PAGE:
Studio story 2: The first studio I created for myself
My encounter with the education system in Israel was difficult.
It’s very boring to sit in a chair opposite the teacher who makes squeaking noises with a chalk on the board for hours. There was no possibility of anything else, as in the 1970s the teachers were always right, so it didn’t help to complain to your parents.
I felt that education should be different, but I didn’t know what or how.
How is it that my scientist father goes to work every day and perceives his creation as inventions and games? Why is my learning in school not the same? I was despondent and bored and did not learn anything. I had seven failing grades and took the 12th grade twice.
I felt a strange relief to begin the same grade again after the summer holiday with different classmates.
That summer I rearranged my desk and made it into a creative table. I took all the papers, a sketchbook, and the box of colored pencils my father had brought me from a trip to the US out of the drawers. Such a box, with 96 colored pencils, even the local artist of our small community didn’t have.
The truth is that this perfection intimidated me a little, so I arranged them according to shades, sharpened them, and drew a little while listening to the BBC late one night. I found refuge there in other words, mostly music. Frank Zappa and the Mothers of Invention were my favorite band. Not because it was really beautiful, but because it was rebellious and strange.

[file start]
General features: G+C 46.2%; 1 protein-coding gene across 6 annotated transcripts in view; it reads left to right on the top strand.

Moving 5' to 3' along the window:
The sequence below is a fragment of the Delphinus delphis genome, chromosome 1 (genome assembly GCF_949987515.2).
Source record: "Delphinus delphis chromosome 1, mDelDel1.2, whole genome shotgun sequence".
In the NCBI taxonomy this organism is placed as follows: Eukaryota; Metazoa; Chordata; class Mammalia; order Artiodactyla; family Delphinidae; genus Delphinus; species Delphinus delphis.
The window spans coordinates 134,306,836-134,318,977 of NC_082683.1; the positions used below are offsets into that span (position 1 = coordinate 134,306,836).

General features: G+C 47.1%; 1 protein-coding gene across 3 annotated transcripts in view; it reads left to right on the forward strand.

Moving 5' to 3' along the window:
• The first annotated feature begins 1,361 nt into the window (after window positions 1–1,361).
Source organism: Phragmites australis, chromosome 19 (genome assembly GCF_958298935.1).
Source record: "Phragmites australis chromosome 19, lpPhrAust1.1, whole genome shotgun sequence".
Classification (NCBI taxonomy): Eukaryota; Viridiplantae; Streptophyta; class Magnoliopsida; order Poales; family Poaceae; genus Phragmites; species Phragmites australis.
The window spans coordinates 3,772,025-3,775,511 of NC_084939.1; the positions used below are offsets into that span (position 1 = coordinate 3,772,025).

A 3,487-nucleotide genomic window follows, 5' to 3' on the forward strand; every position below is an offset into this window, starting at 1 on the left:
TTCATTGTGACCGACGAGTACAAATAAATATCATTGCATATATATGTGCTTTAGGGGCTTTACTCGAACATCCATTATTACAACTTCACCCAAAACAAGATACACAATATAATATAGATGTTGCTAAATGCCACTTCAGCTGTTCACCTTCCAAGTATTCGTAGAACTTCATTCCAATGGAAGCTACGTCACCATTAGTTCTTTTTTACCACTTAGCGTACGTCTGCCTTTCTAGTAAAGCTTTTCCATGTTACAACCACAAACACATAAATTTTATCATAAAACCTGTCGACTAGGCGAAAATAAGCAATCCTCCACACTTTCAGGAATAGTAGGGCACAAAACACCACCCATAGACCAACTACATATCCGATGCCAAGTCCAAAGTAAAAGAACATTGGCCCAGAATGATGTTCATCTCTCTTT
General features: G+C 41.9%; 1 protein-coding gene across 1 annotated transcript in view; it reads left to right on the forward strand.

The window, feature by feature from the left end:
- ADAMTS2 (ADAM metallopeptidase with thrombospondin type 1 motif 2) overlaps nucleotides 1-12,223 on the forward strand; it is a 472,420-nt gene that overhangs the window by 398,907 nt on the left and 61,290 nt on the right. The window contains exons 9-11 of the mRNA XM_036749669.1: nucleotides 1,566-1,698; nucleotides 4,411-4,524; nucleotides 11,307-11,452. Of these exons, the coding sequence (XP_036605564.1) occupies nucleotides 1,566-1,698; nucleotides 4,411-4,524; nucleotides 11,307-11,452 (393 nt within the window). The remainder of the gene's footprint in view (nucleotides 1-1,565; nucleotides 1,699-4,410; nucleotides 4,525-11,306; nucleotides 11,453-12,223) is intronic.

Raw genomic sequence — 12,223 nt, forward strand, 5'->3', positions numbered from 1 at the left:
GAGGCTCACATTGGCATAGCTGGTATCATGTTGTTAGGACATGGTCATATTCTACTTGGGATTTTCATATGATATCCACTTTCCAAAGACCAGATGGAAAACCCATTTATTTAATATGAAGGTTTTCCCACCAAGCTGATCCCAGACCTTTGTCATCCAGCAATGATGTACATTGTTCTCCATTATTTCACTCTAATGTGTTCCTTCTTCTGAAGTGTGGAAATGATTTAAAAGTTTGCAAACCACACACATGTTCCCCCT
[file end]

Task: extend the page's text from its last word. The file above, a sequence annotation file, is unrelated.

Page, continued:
I became acquainted with Dylan Thomas in a moment of grace through my English teacher. His figure shed light on me within the daily chaos and boredom of school. I heard his radio play one night and couldn’t sleep till morning.
The desk and drawers became a little world of writing and doodling. I also found some books about education, for example, Summerhill School and The Children on the Hill. This was a hint that something like that exists in the world.
That table was an anchor for me. A place in the world. I wrote short texts, drew, and read.
I did not know then that my distress will lead me down a long and winding road of searching for a place where I will have a feeling of belonging, a feeling that I can be who I am and that I am wanted, even if I am different.
So how does one provide meaning to life by doing?
How can a boy and a girl find themselves within themselves?
That desk was my first studio, even though I didn’t know this at the time.
It was a place of refuge.